How Career Paths Can Address Wealth Management’s Talent Shortage

April 29, 2021

It’s widely known that there is a talent shortage in wealth management, particularly among women and people of color. It’s also been a structural issue as well; according to a recent survey by Pershing, 41% of RIA firm executives say that hiring and developing talent is their biggest challenge.

Because financial advice has historically been associated with “sales,” that has made many new graduates leery of pursuing a career in wealth management, and this perception is limiting the number of new entrants, forcing RIAs to have to recruit from each other. In fact, the No. 1source of new employees for RIA firms come from other RIA firms, according to a recent study by Schwab. Poaching is not a recipe for overall industry growth.

Therefore, the challenge we face in the independent RIA industry is to find ways to better articulate, communicate and educate potential candidates about the many benefits and opportunities for joining an independent firm and building a long-term successful, rewarding career, both personally and professionally.

Having spent the majority of my career in RIA firms, one key learning to attract the best and the brightest may seem simple on the surface, yet it is profound: that is to define and implement a career path in your advisory firm.

Here at Mercer Advisors, we have developed and defined 12 wealth management job levels that span from entry level to executive roles. When candidates join us, there is a defined career path with progressive areas of responsibility. For example, we have several levels of a client specialist position, ranging from coordinator to lead. From there, they can be promoted to a financial planner (associate to senior) progressing to a broader role of a wealth advisor, which also has multiple levels. Further, there is opportunity to take on management roles as a wealth advisor (director to managing director).

We have learned that it is important to have multiple levels within a job band, so team members can continue to progress in their careers, even if they don’t aspire to a leadership role, in order to retain them as valuable contributors to clients and the firm.

Ultimately, our employees have the opportunity to progress to management and executive levels, with growth goals and corresponding financial rewards by successfully moving up. The majority of our senior and executive positions have all been filled from within, which creates a strong, aspirational culture. By having a visible, defined career path, your most promising future leaders will be motivated to stay and grow with your firm; otherwise they will have many opportunities to join other RIA firms if you don’t.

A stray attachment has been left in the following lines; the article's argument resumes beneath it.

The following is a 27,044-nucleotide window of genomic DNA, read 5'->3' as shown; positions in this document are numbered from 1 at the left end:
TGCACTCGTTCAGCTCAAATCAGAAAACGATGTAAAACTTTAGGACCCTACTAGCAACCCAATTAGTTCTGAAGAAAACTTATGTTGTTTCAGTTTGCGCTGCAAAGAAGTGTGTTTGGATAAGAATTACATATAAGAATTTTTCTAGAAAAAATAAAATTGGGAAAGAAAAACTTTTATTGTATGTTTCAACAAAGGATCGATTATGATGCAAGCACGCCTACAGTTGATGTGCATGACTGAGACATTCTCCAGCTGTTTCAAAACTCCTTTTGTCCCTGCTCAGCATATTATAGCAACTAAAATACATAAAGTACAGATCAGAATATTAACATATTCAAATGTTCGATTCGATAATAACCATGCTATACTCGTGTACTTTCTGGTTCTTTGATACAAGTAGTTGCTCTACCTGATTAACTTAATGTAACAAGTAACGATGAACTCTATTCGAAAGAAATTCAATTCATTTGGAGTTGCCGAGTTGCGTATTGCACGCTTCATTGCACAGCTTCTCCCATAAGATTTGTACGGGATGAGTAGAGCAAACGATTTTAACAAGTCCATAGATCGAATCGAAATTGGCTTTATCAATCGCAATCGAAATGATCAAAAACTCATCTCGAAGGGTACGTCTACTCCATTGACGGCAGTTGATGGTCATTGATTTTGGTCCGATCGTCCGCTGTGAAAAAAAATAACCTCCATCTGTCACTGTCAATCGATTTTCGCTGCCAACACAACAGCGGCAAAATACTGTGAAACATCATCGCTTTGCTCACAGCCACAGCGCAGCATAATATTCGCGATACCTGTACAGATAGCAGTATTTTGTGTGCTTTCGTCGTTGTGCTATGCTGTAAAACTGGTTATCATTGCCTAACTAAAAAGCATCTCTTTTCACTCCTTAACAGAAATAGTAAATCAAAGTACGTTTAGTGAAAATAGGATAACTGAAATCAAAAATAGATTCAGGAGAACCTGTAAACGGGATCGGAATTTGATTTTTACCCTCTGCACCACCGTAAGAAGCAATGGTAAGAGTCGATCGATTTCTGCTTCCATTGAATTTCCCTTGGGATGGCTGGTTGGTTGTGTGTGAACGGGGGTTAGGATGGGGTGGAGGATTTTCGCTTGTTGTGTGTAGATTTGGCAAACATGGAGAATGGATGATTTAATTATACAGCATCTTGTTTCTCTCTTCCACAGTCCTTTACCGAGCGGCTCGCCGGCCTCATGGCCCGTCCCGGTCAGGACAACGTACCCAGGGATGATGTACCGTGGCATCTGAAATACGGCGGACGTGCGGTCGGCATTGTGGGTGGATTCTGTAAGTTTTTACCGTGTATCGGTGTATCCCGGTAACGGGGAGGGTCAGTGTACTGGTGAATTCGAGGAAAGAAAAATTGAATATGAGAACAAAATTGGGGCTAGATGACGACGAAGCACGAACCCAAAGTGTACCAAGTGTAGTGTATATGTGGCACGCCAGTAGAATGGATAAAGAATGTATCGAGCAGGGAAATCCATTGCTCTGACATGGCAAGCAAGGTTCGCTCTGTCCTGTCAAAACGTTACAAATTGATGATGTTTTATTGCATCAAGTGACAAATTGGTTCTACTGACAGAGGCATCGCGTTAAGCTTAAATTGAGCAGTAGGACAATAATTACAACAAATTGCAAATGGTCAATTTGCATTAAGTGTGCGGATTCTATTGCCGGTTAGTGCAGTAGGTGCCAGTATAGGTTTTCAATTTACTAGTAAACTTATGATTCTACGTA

Defining the career path, however, is just the first step in talent management. Successful career development also needs to include support for continued education, such as tuition reimbursement for professional certifications, as well as undergraduate and advanced degrees. Additionally, providing mentorship opportunities through a formal mentor program also is critical to encourage promising team members to stay the course, garner the critical skills and experience needed, while motivating them for long-term success.

As an example, this career path and talent management support structure has been critical to our inorganic growth strategy, as we have successfully integrated 44 RIA firm acquisitions since 2016. In fact, some of our most recent managing directors have come from the ranks of acquired firms and for many of our new selling partners, the ability for their staff to have a broader career path than what they could provide was a key motivator in merging into Mercer Advisors.

Other considerations important to encourage a diverse workforce, is to initiate formal programs that are targeted at supporting the unique needs of various demographics. For example, through InvestHERs, our women’s initiative, Mercer Advisors has increased the number of female executives, doubled the number of women on the senior leadership team and increased the diversity of our board. Women now hold over 50% of client-facing roles at the firm, significantly higher than the industry average.

Ultimately, in order to continue the growth and vibrancy of the RIA industry, we believe that firms need to invest in talent management initiatives to provide well-defined career paths with corresponding HR support. This will help attract more graduates to the profession. By doing so, this will ensure that more clients benefit from fiduciary advice.

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